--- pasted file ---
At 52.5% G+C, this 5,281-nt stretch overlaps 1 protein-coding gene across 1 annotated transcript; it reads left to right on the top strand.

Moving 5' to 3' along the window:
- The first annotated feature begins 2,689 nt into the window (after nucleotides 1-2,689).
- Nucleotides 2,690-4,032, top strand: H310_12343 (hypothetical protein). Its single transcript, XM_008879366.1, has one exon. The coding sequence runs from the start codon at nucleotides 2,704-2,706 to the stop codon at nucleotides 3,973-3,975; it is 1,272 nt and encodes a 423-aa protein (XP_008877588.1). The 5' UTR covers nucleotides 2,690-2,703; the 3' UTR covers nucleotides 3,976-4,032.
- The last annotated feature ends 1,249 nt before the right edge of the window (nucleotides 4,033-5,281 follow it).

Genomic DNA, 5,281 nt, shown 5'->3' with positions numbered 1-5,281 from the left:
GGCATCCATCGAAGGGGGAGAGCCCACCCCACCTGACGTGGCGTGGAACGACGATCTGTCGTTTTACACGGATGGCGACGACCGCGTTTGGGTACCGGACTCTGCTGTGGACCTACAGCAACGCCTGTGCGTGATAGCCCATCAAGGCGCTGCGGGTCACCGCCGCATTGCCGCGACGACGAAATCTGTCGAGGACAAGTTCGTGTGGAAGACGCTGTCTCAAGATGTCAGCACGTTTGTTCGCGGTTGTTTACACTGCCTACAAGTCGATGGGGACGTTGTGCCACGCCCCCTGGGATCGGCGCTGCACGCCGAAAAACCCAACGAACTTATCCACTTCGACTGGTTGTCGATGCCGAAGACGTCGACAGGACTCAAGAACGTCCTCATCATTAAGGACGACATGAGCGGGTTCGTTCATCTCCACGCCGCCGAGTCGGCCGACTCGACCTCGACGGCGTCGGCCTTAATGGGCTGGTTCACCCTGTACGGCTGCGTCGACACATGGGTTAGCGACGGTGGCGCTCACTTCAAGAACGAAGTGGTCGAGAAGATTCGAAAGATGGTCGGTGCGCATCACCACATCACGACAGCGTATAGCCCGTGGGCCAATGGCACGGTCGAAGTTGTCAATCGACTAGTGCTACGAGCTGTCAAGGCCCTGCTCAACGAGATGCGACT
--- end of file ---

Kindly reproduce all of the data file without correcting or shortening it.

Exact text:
At 52.5% G+C, this 5,281-nt stretch overlaps 1 protein-coding gene across 1 annotated transcript; it reads left to right on the top strand.

Moving 5' to 3' along the window:
- The first annotated feature begins 2,689 nt into the window (after nucleotides 1-2,689).
- Nucleotides 2,690-4,032, top strand: H310_12343 (hypothetical protein). Its single transcript, XM_008879366.1, has one exon. The coding sequence runs from the start codon at nucleotides 2,704-2,706 to the stop codon at nucleotides 3,973-3,975; it is 1,272 nt and encodes a 423-aa protein (XP_008877588.1). The 5' UTR covers nucleotides 2,690-2,703; the 3' UTR covers nucleotides 3,976-4,032.
- The last annotated feature ends 1,249 nt before the right edge of the window (nucleotides 4,033-5,281 follow it).

Genomic DNA, 5,281 nt, shown 5'->3' with positions numbered 1-5,281 from the left:
GGCATCCATCGAAGGGGGAGAGCCCACCCCACCTGACGTGGCGTGGAACGACGATCTGTCGTTTTACACGGATGGCGACGACCGCGTTTGGGTACCGGACTCTGCTGTGGACCTACAGCAACGCCTGTGCGTGATAGCCCATCAAGGCGCTGCGGGTCACCGCCGCATTGCCGCGACGACGAAATCTGTCGAGGACAAGTTCGTGTGGAAGACGCTGTCTCAAGATGTCAGCACGTTTGTTCGCGGTTGTTTACACTGCCTACAAGTCGATGGGGACGTTGTGCCACGCCCCCTGGGATCGGCGCTGCACGCCGAAAAACCCAACGAACTTATCCACTTCGACTGGTTGTCGATGCCGAAGACGTCGACAGGACTCAAGAACGTCCTCATCATTAAGGACGACATGAGCGGGTTCGTTCATCTCCACGCCGCCGAGTCGGCCGACTCGACCTCGACGGCGTCGGCCTTAATGGGCTGGTTCACCCTGTACGGCTGCGTCGACACATGGGTTAGCGACGGTGGCGCTCACTTCAAGAACGAAGTGGTCGAGAAGATTCGAAAGATGGTCGGTGCGCATCACCACATCACGACAGCGTATAGCCCGTGGGCCAATGGCACGGTCGAAGTTGTCAATCGACTAGTGCTACGAGCTGTCAAGGCCCTGCTCAACGAGATGCGACT